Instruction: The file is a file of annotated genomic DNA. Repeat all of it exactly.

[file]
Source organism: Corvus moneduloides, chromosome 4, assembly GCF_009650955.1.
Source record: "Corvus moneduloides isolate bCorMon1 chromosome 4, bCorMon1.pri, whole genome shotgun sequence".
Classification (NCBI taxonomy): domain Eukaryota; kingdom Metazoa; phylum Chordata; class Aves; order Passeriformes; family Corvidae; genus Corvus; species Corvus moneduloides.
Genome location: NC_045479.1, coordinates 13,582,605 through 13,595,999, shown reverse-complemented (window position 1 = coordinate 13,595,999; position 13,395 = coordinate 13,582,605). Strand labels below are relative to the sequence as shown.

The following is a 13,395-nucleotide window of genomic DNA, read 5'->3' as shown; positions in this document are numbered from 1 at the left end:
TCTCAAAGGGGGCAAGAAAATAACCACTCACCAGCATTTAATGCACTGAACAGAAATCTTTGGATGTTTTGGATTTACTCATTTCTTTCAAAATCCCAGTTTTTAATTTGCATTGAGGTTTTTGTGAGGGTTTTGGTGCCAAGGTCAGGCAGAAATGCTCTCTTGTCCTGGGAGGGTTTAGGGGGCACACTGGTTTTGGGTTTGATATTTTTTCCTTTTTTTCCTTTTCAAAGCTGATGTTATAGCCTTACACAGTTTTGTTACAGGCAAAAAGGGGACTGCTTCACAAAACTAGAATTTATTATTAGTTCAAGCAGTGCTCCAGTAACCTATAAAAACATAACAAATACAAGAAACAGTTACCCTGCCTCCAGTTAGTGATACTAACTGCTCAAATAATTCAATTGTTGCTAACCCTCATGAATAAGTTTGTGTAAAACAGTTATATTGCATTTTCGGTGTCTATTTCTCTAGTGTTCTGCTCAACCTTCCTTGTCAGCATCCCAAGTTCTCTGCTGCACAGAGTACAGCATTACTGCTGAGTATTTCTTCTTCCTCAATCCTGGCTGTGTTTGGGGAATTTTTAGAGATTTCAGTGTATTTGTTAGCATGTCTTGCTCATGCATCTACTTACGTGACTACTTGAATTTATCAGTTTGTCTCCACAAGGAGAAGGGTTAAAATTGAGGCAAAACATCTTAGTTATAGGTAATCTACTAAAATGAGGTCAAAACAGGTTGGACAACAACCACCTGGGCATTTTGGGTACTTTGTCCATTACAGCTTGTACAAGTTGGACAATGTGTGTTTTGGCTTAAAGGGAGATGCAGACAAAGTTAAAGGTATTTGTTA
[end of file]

Source organism: Corvus moneduloides, chromosome 4, assembly GCF_009650955.1.
Source record: "Corvus moneduloides isolate bCorMon1 chromosome 4, bCorMon1.pri, whole genome shotgun sequence".
Classification (NCBI taxonomy): domain Eukaryota; kingdom Metazoa; phylum Chordata; class Aves; order Passeriformes; family Corvidae; genus Corvus; species Corvus moneduloides.
Genome location: NC_045479.1, coordinates 13,582,605 through 13,595,999, shown reverse-complemented (window position 1 = coordinate 13,595,999; position 13,395 = coordinate 13,582,605). Strand labels below are relative to the sequence as shown.

The following is a 13,395-nucleotide window of genomic DNA, read 5'->3' as shown; positions in this document are numbered from 1 at the left end:
TCTCAAAGGGGGCAAGAAAATAACCACTCACCAGCATTTAATGCACTGAACAGAAATCTTTGGATGTTTTGGATTTACTCATTTCTTTCAAAATCCCAGTTTTTAATTTGCATTGAGGTTTTTGTGAGGGTTTTGGTGCCAAGGTCAGGCAGAAATGCTCTCTTGTCCTGGGAGGGTTTAGGGGGCACACTGGTTTTGGGTTTGATATTTTTTCCTTTTTTTCCTTTTCAAAGCTGATGTTATAGCCTTACACAGTTTTGTTACAGGCAAAAAGGGGACTGCTTCACAAAACTAGAATTTATTATTAGTTCAAGCAGTGCTCCAGTAACCTATAAAAACATAACAAATACAAGAAACAGTTACCCTGCCTCCAGTTAGTGATACTAACTGCTCAAATAATTCAATTGTTGCTAACCCTCATGAATAAGTTTGTGTAAAACAGTTATATTGCATTTTCGGTGTCTATTTCTCTAGTGTTCTGCTCAACCTTCCTTGTCAGCATCCCAAGTTCTCTGCTGCACAGAGTACAGCATTACTGCTGAGTATTTCTTCTTCCTCAATCCTGGCTGTGTTTGGGGAATTTTTAGAGATTTCAGTGTATTTGTTAGCATGTCTTGCTCATGCATCTACTTACGTGACTACTTGAATTTATCAGTTTGTCTCCACAAGGAGAAGGGTTAAAATTGAGGCAAAACATCTTAGTTATAGGTAATCTACTAAAATGAGGTCAAAACAGGTTGGACAACAACCACCTGGGCATTTTGGGTACTTTGTCCATTACAGCTTGTACAAGTTGGACAATGTGTGTTTTGGCTTAAAGGGAGATGCAGACAAAGTTAAAGGTATTTGTTA